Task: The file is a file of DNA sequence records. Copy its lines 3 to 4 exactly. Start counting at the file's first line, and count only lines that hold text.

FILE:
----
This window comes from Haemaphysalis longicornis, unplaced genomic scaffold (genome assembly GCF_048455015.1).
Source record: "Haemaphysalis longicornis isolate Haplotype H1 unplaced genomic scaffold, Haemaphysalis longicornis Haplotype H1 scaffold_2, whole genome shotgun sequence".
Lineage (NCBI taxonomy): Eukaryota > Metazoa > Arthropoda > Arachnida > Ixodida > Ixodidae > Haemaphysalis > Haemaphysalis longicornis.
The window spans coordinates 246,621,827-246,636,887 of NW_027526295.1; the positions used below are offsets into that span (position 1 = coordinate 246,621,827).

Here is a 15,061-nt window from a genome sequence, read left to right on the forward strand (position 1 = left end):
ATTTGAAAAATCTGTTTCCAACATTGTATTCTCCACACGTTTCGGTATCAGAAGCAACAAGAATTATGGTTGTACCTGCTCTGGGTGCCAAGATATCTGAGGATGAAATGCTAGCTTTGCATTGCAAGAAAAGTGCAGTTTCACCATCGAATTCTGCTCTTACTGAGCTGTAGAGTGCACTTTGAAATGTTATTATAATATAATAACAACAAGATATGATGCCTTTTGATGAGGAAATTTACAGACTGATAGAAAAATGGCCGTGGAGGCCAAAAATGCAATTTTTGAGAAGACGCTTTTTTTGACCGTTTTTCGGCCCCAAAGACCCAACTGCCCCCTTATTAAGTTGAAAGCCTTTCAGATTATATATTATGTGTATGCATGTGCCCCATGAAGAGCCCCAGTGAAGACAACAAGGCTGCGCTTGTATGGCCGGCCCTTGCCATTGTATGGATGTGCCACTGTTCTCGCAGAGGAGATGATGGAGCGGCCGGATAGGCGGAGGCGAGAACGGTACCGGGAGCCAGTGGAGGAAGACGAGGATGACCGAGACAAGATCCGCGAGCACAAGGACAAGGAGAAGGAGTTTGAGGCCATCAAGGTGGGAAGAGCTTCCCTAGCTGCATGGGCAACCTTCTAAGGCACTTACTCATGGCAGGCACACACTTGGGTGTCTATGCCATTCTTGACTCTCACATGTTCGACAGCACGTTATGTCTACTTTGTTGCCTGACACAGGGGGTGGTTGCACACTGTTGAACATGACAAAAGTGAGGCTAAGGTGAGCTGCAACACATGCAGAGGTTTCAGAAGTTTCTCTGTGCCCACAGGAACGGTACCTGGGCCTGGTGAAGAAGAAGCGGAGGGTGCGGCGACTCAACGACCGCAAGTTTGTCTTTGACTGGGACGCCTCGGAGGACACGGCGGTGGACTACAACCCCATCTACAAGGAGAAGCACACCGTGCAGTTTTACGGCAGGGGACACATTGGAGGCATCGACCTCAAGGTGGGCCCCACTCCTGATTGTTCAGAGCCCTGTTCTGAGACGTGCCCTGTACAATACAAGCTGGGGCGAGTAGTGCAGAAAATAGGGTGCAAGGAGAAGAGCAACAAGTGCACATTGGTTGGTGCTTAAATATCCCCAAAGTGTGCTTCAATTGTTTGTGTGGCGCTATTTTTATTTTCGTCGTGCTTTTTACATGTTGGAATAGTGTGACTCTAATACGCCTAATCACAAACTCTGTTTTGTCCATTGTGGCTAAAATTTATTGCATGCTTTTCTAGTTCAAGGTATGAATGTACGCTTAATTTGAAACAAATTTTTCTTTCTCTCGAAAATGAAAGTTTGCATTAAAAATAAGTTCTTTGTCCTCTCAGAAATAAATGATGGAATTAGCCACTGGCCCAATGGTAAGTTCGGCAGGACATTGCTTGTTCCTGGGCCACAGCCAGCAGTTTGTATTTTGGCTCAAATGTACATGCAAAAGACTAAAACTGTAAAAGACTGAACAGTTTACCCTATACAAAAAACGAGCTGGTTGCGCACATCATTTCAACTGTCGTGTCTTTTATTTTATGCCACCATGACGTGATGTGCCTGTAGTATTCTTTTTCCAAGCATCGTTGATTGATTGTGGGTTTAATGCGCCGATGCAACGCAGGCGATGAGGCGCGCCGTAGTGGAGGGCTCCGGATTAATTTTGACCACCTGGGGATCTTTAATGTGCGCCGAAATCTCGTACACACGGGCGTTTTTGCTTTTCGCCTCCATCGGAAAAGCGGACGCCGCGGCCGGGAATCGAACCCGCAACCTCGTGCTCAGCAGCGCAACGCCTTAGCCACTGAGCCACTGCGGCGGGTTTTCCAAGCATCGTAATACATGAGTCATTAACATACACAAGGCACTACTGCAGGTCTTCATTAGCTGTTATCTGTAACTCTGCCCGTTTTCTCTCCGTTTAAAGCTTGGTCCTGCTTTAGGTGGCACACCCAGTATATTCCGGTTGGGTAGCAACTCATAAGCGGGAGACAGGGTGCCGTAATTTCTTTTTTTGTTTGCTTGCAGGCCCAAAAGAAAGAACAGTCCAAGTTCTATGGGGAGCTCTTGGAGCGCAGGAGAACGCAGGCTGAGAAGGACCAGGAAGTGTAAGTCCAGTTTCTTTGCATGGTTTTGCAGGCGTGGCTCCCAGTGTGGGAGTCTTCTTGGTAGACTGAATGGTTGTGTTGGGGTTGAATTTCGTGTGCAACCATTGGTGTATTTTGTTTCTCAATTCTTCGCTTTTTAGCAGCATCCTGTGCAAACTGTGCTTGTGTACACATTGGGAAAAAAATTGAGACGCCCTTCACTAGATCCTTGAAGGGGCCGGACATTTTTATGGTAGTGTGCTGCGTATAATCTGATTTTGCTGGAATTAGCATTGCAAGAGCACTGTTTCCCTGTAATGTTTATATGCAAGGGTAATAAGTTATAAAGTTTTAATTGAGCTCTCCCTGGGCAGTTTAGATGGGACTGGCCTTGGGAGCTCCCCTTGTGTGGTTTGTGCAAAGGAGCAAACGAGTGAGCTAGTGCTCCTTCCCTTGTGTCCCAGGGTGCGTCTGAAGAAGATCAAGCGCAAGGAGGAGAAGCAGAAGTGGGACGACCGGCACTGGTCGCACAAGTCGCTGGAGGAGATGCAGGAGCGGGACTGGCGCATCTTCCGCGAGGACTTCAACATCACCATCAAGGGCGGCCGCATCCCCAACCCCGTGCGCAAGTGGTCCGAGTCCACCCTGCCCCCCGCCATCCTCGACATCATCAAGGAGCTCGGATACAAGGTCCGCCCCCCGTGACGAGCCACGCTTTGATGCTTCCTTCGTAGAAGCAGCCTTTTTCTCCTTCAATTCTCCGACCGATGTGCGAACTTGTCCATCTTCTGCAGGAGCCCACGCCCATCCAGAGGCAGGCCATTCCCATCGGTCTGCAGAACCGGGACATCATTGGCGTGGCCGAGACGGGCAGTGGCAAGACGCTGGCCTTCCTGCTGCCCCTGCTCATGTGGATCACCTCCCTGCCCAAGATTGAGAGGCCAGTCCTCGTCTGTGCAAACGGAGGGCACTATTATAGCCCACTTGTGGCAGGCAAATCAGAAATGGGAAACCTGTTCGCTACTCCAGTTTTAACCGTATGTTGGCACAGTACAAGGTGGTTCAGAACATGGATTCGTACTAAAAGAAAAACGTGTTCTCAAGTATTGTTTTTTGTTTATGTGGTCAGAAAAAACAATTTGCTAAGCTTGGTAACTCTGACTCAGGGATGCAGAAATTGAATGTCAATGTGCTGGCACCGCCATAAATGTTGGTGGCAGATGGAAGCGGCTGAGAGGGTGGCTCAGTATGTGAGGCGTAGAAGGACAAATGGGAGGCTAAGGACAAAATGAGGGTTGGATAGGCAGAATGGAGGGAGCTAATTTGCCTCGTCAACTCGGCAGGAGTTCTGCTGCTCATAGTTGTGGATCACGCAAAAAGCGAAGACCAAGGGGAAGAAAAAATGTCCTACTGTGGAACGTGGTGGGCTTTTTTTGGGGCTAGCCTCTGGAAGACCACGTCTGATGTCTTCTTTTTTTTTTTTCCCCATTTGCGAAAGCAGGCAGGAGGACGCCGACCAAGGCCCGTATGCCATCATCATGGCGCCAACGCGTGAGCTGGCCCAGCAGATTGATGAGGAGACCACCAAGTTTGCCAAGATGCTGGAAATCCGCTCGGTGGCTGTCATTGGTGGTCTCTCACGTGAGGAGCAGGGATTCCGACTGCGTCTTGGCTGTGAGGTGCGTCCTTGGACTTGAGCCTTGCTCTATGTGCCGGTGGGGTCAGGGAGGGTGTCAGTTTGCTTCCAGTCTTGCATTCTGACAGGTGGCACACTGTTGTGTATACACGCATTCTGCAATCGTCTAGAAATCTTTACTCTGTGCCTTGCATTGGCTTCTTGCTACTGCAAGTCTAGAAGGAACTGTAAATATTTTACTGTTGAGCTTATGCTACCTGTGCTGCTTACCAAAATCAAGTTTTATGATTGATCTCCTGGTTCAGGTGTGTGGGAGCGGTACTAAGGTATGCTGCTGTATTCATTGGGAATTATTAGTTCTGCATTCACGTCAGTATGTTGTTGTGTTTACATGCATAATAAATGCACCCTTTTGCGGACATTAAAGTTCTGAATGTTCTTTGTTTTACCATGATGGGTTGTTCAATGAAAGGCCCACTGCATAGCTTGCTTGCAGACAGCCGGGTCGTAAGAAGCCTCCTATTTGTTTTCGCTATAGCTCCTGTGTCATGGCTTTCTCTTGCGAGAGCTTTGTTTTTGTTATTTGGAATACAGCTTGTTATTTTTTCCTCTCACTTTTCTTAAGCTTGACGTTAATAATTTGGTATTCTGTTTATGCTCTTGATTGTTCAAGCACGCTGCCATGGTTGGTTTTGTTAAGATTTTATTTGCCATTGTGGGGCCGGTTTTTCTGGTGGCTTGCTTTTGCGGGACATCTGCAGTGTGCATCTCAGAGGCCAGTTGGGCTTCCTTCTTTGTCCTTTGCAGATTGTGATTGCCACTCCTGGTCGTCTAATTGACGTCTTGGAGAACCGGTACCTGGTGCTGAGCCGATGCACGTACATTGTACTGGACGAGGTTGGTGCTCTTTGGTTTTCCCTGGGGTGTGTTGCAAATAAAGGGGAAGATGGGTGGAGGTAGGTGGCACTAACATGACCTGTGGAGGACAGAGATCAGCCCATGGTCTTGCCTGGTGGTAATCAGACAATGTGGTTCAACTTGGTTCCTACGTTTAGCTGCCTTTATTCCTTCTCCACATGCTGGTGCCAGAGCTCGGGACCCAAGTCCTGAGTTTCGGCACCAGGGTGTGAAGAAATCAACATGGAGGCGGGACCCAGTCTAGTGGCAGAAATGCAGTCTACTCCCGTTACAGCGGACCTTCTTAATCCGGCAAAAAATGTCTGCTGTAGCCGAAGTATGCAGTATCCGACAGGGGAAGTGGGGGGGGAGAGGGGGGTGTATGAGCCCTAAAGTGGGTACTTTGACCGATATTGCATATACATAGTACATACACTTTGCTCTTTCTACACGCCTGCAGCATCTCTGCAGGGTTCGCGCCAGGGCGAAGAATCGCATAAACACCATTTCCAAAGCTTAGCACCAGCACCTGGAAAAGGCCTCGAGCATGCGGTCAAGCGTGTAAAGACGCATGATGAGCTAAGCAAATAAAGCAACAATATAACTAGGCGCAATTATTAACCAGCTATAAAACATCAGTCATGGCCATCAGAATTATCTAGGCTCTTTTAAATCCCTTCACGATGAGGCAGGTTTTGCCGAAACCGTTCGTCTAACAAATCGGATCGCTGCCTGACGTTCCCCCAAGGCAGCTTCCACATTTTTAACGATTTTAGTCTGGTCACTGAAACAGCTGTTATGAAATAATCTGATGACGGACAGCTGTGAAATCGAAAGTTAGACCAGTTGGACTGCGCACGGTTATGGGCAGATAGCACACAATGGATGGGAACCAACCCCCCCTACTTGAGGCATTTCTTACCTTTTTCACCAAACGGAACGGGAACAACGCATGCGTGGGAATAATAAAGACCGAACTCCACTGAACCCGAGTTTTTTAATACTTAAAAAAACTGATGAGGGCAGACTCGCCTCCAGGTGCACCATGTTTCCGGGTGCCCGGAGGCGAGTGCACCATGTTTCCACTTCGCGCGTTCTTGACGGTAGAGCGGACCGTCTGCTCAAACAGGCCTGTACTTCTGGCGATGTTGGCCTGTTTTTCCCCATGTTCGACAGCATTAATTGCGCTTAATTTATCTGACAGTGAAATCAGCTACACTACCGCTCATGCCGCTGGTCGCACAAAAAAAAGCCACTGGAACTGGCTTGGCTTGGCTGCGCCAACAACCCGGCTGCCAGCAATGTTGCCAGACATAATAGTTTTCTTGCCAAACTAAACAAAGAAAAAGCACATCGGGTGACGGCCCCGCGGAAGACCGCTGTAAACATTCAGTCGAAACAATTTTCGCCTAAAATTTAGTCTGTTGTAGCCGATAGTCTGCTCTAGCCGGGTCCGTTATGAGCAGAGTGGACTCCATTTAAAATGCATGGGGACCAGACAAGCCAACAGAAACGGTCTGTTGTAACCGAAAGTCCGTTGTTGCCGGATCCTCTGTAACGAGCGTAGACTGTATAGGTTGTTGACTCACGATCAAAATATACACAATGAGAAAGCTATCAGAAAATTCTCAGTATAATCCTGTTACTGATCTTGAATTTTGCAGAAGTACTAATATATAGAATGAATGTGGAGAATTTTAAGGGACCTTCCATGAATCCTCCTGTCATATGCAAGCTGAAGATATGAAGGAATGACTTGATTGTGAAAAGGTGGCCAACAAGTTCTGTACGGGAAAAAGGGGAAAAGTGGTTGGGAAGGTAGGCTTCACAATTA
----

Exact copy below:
Lineage (NCBI taxonomy): Eukaryota > Metazoa > Arthropoda > Arachnida > Ixodida > Ixodidae > Haemaphysalis > Haemaphysalis longicornis.
The window spans coordinates 246,621,827-246,636,887 of NW_027526295.1; the positions used below are offsets into that span (position 1 = coordinate 246,621,827).